Christa Hyson, MPH
Senior Manager, External Relations
(513) 247-5254                                                                                            


TSTC Empowers Public to Save Lives with “Stop the Bleed” Campaign

May is Stop the Bleed Month and National Trauma Awareness Month


CINCINNATI – Uncontrolled bleeding is a threat that can end lives quickly, sometimes in ten minutes or less. In the event of an emergency such as an active shooter, vehicle crash, animal attack, or explosion, a quick response by trained members of the public can mean the difference between life and death.

The Tristate Trauma Coalition (TSTC) is composed of leadership from each of the five area trauma centers: Atrium Medical Center, Cincinnati Children’s Hospital Medical Center (CCHMC), TriHealth Bethesda North Hospital, and UC Health’s University of Cincinnati Medical Center and West Chester Hospital. The TSTC maintains demographic, clinical, and outcome data that can be used to improve trauma care in the region, and has convened a regional workgroup designed to provide awareness of bleeding control and promote public trainings during Stop the Bleed Month in May. and Stop the Bleed (STB) training were created in 2015 in response to President Barack Obama’s policy directive for national preparedness (Presidential Policy Directive 8), recognizing that everyday citizens can learn proper bleeding control techniques and save lives. Trainings in the proper ways to use hands, dressings, tourniquets, and gauze in an emergent event are now available to the public through this initiative of the American College of Surgeons and the Hartford Consensus.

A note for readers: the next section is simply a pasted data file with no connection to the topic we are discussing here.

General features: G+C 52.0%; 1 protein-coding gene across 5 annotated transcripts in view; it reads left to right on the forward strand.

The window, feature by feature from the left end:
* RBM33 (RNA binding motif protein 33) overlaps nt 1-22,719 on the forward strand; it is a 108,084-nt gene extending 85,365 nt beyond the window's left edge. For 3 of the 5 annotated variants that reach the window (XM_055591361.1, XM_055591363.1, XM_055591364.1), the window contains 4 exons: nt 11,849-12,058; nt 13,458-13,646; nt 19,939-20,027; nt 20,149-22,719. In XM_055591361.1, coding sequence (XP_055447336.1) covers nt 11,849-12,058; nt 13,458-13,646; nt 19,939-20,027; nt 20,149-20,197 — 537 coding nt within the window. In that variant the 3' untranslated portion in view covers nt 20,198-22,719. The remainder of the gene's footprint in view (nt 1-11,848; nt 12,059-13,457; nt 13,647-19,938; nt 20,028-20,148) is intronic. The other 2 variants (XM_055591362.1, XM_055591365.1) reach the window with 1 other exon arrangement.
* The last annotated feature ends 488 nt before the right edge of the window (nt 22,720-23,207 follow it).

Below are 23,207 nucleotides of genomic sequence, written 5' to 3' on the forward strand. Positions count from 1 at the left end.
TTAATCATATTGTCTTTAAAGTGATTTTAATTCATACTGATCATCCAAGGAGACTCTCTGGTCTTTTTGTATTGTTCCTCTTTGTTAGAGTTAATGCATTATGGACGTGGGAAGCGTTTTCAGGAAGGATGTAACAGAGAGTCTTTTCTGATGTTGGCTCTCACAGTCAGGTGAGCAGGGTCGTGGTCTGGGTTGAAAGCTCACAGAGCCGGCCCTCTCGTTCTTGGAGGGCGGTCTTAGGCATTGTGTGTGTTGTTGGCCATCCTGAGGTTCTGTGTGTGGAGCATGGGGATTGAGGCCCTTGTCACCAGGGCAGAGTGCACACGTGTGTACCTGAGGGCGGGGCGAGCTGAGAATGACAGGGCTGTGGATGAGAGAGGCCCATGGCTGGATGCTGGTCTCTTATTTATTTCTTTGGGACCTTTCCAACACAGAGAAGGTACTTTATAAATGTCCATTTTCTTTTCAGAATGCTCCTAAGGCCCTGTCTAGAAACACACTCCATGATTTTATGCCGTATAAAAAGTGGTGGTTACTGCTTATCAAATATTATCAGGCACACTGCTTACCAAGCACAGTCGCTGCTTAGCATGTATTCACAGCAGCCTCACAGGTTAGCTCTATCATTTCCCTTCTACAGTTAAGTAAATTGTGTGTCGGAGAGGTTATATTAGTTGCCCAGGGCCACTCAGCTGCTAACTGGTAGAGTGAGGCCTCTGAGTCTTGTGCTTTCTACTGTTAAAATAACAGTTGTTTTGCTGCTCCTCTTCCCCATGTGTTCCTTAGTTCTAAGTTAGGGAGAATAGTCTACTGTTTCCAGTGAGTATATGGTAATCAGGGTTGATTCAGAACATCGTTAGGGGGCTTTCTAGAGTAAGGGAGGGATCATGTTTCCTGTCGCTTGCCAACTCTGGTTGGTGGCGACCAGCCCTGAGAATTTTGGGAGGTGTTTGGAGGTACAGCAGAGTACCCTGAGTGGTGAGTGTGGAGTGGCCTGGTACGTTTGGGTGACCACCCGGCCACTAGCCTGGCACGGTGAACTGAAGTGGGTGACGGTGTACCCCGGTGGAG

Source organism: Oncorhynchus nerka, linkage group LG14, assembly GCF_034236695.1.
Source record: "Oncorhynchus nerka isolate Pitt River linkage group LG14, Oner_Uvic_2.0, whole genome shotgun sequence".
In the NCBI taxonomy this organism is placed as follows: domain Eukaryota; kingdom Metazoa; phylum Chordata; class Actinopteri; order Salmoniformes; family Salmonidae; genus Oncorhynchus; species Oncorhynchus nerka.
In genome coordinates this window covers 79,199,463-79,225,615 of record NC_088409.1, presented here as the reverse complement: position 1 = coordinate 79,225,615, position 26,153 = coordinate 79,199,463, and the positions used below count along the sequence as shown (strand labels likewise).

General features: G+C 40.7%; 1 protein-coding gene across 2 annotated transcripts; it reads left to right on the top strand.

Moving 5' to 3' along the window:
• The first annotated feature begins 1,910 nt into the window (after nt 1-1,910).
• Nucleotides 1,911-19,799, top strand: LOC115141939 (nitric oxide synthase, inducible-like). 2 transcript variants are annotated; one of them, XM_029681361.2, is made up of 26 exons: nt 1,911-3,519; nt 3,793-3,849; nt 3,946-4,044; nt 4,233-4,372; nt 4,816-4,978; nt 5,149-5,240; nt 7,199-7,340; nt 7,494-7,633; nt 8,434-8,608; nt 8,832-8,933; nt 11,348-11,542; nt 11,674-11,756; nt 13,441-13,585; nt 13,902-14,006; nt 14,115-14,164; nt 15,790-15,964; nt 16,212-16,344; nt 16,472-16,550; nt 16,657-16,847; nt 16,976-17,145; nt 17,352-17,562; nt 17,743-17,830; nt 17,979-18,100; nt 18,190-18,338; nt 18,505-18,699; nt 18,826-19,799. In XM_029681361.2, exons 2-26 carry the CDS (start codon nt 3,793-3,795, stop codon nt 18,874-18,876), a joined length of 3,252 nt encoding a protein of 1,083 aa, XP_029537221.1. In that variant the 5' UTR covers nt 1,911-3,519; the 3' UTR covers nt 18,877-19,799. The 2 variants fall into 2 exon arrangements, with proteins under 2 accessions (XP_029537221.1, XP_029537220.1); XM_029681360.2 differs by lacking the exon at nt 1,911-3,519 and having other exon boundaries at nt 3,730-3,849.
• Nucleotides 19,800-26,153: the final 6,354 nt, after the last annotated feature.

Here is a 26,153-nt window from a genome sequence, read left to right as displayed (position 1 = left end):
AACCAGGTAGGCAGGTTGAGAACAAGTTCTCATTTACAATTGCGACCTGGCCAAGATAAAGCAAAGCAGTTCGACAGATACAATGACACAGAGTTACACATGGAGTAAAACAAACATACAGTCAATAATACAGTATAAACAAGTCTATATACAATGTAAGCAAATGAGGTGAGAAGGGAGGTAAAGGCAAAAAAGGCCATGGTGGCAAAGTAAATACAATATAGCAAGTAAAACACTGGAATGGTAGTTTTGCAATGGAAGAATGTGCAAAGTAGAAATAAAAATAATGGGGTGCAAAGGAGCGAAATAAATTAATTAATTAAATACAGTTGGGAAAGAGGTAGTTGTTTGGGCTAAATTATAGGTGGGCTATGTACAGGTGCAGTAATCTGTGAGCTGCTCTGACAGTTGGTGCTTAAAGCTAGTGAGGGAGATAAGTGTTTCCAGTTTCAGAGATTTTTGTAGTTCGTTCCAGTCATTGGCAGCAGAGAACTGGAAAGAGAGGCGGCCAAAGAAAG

Margot Daugherty, MSN, MEd, RN, Education Specialist Trauma Services at CCHMC and TSTC member, described the coalition’s shared sense of urgency for public trainings around bleeding control:

“As CPR was integrated into the community to help save lives of the heart attack victim the time is now to address bleeding control in the same fashion. With hemorrhage as the leading cause of death in trauma, the majority of witnessed injuries will be at home or in the workplace. Providing the basic concepts of bleeding control enables members of our community to respond to the situation and help save a life.”

The TSTC, convened and staffed by The Health Collaborative’s Kelly Harrison, CSTR, CAISS, Manager, Regional Trauma Services, is working together to continue to spread the importance of STB throughout the tristate area and provide education to all who are interested.

“Each individual facility manages its own education, etc.,” Harrison explained, “but working together on the regional level will give the Coalition a platform to reach the public on a much larger scale.”

“Our region is in a unique position to work together via the TSTC to ensure that anyone can have access to these tools and techniques,” stated Richard A. Falcone Jr. MD, MPH, Associate Chief of Staff, Surgical Services; Director, Trauma Services; and Professor of Surgery at CCHMC. “Uncontrolled bleeding is the leading cause of preventable death from injury, and no one should die from a preventable cause that any trained individual could stop.” Falcone is an active member of the TSTC.